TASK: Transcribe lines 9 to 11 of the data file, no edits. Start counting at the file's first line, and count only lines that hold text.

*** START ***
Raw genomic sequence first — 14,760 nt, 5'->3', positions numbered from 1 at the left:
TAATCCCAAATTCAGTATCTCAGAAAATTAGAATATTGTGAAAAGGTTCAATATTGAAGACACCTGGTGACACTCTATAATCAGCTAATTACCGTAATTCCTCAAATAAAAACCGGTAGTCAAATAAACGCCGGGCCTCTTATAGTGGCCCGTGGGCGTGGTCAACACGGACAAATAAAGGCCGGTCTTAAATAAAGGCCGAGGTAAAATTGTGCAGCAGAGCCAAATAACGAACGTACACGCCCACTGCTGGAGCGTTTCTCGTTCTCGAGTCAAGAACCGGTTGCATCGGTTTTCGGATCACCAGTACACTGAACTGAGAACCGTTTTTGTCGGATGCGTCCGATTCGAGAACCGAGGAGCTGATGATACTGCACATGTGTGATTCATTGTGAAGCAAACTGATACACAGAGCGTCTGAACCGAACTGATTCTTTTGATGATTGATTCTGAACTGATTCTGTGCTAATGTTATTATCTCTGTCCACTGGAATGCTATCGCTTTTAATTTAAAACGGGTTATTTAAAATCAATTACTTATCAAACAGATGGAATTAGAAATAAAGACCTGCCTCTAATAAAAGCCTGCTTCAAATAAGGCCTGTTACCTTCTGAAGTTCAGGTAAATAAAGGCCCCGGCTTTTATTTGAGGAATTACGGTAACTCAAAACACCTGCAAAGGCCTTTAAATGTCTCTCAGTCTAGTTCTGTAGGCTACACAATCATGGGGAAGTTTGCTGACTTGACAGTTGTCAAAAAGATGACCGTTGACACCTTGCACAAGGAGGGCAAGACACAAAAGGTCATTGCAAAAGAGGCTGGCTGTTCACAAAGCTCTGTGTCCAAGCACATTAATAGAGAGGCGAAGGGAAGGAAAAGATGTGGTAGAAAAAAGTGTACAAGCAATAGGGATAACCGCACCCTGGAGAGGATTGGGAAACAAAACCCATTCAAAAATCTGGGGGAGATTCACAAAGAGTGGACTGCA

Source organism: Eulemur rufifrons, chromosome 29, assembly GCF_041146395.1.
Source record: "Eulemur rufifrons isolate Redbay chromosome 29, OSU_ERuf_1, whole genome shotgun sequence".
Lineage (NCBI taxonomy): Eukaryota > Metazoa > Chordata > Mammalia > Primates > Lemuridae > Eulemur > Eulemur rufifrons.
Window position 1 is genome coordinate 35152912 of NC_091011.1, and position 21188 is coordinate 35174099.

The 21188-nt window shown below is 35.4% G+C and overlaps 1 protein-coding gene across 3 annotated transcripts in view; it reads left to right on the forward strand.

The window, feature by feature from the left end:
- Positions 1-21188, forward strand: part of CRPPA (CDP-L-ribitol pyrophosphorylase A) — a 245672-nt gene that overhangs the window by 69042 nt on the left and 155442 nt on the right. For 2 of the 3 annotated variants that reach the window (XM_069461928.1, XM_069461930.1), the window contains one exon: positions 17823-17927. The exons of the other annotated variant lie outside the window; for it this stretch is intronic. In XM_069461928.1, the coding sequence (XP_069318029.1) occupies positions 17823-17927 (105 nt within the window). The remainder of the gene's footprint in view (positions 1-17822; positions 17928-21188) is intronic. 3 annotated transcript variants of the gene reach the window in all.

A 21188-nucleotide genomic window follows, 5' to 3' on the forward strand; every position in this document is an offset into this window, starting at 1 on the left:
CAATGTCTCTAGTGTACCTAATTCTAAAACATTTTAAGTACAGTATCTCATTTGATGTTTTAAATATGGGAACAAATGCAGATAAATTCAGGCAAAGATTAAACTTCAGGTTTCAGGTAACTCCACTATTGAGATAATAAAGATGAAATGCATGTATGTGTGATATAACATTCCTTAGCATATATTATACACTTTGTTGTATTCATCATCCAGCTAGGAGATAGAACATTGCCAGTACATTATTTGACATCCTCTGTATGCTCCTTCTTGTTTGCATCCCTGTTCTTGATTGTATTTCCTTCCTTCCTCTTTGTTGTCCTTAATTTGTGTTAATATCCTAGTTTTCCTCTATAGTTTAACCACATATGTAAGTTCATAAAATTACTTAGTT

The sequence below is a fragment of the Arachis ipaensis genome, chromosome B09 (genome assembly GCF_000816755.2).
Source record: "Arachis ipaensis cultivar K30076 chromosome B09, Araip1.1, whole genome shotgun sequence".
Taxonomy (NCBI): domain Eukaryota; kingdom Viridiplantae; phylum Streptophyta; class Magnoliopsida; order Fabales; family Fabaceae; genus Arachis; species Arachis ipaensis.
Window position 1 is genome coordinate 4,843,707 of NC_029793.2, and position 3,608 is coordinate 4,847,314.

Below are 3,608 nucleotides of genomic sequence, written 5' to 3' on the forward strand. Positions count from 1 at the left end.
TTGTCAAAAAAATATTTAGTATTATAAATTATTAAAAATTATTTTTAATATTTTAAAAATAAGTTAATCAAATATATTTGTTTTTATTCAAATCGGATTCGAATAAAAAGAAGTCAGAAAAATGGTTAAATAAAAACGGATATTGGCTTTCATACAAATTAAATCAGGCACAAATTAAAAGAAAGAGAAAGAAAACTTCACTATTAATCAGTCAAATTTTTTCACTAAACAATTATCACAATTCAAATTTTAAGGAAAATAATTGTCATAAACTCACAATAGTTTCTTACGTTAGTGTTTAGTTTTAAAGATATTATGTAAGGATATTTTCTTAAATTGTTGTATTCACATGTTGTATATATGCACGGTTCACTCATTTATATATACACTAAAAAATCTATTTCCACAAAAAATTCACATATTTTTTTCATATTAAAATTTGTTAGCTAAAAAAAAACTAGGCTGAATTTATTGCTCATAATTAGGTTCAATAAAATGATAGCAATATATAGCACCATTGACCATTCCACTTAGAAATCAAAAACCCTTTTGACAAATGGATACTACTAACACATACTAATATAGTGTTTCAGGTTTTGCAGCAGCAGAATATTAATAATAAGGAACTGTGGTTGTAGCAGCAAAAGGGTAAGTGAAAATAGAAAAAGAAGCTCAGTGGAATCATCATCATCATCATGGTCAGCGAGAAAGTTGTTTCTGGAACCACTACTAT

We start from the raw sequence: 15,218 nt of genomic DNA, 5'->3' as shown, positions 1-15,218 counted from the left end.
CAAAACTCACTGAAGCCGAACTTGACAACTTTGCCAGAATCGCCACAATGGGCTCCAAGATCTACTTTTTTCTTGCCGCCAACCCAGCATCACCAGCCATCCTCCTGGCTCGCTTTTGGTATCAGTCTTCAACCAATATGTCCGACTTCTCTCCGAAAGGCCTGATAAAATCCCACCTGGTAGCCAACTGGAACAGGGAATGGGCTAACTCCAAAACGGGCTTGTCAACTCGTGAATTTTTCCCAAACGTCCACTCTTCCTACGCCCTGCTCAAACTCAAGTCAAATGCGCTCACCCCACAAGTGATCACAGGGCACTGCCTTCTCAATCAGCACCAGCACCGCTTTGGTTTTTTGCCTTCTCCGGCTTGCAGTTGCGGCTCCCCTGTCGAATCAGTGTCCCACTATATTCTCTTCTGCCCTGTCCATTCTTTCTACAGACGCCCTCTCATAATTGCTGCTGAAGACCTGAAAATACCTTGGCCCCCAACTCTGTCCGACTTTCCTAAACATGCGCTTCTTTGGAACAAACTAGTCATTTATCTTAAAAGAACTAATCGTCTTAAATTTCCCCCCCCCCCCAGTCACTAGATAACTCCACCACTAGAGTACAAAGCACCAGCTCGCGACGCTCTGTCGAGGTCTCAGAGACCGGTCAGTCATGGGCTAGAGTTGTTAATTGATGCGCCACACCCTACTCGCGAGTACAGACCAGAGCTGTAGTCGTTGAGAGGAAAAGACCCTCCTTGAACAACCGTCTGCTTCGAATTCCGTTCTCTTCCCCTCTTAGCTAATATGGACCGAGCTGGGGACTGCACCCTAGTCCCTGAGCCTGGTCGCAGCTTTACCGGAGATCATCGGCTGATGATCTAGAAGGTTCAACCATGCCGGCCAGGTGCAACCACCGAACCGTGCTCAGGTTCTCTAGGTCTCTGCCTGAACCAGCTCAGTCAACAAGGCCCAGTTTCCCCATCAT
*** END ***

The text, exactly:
- Positions 1-21188, forward strand: part of CRPPA (CDP-L-ribitol pyrophosphorylase A) — a 245672-nt gene that overhangs the window by 69042 nt on the left and 155442 nt on the right. For 2 of the 3 annotated variants that reach the window (XM_069461928.1, XM_069461930.1), the window contains one exon: positions 17823-17927. The exons of the other annotated variant lie outside the window; for it this stretch is intronic. In XM_069461928.1, the coding sequence (XP_069318029.1) occupies positions 17823-17927 (105 nt within the window). The remainder of the gene's footprint in view (positions 1-17822; positions 17928-21188) is intronic. 3 annotated transcript variants of the gene reach the window in all.

A 21188-nucleotide genomic window follows, 5' to 3' on the forward strand; every position in this document is an offset into this window, starting at 1 on the left:
CAATGTCTCTAGTGTACCTAATTCTAAAACATTTTAAGTACAGTATCTCATTTGATGTTTTAAATATGGGAACAAATGCAGATAAATTCAGGCAAAGATTAAACTTCAGGTTTCAGGTAACTCCACTATTGAGATAATAAAGATGAAATGCATGTATGTGTGATATAACATTCCTTAGCATATATTATACACTTTGTTGTATTCATCATCCAGCTAGGAGATAGAACATTGCCAGTACATTATTTGACATCCTCTGTATGCTCCTTCTTGTTTGCATCCCTGTTCTTGATTGTATTTCCTTCCTTCCTCTTTGTTGTCCTTAATTTGTGTTAATATCCTAGTTTTCCTCTATAGTTTAACCACATATGTAAGTTCATAAAATTACTTAGTT